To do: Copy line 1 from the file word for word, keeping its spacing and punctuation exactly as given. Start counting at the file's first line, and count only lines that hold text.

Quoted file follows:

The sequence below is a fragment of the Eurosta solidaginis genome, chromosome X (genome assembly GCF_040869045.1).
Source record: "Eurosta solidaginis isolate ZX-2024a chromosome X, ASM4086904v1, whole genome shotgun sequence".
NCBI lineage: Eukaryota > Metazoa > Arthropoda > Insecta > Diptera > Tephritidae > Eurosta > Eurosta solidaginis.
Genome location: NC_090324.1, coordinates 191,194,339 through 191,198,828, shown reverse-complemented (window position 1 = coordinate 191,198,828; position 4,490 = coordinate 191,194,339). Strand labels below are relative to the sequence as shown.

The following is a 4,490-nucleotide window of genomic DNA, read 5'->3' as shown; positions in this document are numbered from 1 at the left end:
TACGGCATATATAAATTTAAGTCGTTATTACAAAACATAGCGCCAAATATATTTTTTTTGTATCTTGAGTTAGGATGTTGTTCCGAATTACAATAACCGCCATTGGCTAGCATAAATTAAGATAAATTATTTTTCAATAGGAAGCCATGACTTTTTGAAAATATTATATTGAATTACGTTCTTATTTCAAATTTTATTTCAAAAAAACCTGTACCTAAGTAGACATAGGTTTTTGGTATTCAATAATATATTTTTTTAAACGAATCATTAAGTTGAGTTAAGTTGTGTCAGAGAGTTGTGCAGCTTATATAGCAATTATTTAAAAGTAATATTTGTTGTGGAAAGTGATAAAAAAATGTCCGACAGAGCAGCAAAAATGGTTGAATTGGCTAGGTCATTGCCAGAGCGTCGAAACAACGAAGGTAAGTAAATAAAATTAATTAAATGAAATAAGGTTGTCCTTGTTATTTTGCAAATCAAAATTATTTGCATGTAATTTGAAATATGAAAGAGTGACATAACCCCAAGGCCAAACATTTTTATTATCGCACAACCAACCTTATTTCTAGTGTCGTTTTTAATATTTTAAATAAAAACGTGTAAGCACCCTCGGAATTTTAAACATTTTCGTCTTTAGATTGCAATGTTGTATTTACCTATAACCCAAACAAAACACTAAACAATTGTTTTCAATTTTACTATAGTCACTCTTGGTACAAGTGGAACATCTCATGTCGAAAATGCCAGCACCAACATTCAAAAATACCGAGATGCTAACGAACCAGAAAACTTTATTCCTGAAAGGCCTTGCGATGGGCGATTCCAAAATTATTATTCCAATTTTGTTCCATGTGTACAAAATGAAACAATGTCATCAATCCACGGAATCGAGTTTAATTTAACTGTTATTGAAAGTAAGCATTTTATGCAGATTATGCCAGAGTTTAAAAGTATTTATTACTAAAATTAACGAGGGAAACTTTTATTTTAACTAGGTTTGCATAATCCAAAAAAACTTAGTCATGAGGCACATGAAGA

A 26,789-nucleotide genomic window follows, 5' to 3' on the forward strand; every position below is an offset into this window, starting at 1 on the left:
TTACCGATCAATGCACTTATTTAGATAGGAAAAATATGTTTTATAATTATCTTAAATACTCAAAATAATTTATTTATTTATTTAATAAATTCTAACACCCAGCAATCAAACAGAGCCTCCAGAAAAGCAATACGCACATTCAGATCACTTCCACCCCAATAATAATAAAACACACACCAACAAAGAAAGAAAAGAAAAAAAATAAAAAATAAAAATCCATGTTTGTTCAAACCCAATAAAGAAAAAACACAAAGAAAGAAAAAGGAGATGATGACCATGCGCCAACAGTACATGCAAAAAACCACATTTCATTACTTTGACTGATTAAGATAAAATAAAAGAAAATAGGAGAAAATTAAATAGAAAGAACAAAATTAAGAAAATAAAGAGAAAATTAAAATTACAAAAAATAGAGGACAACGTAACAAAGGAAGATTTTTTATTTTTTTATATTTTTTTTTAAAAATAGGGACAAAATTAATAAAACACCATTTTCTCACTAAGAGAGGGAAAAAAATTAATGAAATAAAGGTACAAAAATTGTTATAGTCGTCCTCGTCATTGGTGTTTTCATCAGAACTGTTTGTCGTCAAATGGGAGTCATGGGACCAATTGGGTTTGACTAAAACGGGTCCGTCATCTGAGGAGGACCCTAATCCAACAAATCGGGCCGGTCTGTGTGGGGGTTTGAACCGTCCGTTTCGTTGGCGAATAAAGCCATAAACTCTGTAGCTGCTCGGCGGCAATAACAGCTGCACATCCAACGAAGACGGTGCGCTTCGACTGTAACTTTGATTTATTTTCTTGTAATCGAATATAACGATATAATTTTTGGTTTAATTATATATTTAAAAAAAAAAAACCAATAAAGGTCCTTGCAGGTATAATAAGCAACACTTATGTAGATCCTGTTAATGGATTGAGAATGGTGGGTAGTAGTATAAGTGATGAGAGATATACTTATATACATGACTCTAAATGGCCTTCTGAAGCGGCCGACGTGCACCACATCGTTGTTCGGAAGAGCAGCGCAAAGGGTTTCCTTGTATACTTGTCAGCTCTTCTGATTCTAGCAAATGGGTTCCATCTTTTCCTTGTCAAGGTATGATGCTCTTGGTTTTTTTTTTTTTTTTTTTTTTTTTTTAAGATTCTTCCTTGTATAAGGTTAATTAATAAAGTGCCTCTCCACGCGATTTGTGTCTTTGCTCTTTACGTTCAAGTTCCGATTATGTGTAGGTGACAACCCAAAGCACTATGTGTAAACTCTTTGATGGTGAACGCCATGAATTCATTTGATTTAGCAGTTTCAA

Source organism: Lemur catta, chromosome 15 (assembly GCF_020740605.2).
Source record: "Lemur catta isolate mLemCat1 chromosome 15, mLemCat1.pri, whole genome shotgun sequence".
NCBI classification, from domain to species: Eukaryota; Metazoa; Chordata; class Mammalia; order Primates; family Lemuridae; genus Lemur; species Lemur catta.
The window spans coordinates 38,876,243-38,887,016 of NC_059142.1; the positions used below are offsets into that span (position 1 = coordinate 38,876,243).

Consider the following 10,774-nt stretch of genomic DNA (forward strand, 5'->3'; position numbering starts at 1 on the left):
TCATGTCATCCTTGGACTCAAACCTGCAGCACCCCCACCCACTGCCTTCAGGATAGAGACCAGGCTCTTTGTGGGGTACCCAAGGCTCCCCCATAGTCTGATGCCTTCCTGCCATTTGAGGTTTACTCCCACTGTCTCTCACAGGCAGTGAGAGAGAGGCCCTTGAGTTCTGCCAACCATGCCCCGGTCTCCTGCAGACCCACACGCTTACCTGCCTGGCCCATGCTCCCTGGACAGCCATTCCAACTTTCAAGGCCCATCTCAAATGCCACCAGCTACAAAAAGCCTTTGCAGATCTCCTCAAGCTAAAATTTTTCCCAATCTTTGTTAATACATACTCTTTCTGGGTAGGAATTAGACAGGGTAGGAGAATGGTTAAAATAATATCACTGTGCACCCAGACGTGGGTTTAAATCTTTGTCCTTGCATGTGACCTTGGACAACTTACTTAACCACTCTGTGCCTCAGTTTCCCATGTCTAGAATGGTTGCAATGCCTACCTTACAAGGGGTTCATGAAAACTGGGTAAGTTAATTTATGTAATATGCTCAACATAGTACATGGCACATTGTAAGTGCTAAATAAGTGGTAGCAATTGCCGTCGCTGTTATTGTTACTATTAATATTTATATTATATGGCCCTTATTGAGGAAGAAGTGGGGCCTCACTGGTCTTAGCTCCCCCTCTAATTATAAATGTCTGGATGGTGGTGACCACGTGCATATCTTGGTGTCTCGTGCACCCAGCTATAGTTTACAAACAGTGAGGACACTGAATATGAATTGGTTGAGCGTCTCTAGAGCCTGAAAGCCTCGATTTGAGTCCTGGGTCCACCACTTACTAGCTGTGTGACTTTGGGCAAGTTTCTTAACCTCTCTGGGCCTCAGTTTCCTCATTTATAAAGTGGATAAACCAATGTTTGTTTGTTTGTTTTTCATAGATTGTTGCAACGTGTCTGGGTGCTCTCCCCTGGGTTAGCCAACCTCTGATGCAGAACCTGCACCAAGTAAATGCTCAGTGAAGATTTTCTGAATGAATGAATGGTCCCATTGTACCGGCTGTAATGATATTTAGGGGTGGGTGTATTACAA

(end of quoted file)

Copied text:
The sequence below is a fragment of the Eurosta solidaginis genome, chromosome X (genome assembly GCF_040869045.1).